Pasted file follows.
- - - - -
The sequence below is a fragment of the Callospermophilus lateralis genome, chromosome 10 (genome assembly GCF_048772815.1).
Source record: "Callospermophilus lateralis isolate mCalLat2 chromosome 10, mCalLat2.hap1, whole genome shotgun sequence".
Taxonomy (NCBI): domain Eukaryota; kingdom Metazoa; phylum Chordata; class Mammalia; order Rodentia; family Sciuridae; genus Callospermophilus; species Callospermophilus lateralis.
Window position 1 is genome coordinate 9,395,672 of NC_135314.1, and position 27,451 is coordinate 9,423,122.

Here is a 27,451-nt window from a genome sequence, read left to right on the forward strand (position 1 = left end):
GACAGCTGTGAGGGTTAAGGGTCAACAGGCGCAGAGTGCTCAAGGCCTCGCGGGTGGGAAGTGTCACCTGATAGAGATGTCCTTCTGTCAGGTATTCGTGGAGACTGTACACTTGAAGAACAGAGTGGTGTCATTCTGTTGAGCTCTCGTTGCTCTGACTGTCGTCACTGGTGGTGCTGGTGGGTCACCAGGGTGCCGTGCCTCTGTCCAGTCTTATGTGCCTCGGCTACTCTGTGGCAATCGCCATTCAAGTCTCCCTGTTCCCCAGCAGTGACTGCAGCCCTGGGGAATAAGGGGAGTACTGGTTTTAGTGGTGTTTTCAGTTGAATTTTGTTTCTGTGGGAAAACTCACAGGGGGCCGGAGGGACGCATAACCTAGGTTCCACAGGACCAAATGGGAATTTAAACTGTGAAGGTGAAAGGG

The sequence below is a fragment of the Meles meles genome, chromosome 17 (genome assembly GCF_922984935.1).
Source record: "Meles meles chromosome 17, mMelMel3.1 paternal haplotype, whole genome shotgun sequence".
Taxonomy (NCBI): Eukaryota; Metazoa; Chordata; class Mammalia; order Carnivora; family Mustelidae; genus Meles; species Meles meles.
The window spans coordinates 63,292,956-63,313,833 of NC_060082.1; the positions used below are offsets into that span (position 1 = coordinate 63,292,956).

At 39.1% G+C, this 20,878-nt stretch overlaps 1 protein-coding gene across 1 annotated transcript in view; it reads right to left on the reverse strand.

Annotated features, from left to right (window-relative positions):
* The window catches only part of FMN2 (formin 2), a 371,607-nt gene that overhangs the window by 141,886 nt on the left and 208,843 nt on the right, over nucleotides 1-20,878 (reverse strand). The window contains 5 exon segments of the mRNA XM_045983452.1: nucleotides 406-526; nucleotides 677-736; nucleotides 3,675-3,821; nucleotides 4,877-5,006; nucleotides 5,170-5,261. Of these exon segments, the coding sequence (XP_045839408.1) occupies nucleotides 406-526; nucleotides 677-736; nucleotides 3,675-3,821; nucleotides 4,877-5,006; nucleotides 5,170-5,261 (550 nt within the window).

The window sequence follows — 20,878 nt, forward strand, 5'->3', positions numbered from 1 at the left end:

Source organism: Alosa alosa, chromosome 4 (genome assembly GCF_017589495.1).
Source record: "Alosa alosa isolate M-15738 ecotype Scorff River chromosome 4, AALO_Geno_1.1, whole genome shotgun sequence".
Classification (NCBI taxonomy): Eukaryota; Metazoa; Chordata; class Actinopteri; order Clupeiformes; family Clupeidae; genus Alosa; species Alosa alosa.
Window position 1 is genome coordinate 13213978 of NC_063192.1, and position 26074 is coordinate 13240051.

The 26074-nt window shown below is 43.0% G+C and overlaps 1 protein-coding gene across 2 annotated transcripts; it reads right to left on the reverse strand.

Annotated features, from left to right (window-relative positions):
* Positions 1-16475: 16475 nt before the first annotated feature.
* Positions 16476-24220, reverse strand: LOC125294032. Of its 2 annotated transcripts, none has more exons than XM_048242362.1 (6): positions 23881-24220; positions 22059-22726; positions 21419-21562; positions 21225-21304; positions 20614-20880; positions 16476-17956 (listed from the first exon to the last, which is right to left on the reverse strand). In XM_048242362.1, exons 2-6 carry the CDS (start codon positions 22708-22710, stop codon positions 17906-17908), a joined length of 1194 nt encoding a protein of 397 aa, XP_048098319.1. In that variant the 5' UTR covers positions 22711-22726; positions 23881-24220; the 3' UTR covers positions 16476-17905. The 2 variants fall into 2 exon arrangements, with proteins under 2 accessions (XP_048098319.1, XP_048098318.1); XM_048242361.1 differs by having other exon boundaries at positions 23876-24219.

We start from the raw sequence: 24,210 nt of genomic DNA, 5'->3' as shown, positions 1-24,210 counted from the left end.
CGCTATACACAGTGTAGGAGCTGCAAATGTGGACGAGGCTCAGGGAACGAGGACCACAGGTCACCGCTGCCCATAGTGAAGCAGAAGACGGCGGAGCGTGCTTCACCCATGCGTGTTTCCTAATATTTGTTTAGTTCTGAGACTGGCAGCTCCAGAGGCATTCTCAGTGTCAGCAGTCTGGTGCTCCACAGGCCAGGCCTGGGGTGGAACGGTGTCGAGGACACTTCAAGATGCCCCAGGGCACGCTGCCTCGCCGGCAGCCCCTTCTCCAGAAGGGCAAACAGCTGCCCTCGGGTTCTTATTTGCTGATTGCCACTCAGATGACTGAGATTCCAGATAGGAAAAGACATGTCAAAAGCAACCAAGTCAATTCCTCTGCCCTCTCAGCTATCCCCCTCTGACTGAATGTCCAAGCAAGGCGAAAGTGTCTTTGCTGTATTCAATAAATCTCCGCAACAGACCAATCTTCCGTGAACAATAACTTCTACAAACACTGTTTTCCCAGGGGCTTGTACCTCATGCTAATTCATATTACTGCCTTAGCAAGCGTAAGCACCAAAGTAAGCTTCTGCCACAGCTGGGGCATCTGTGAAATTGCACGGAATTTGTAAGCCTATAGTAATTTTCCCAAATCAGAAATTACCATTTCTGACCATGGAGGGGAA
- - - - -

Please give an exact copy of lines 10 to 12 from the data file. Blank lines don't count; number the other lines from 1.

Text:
The window spans coordinates 63,292,956-63,313,833 of NC_060082.1; the positions used below are offsets into that span (position 1 = coordinate 63,292,956).

At 39.1% G+C, this 20,878-nt stretch overlaps 1 protein-coding gene across 1 annotated transcript in view; it reads right to left on the reverse strand.

Annotated features, from left to right (window-relative positions):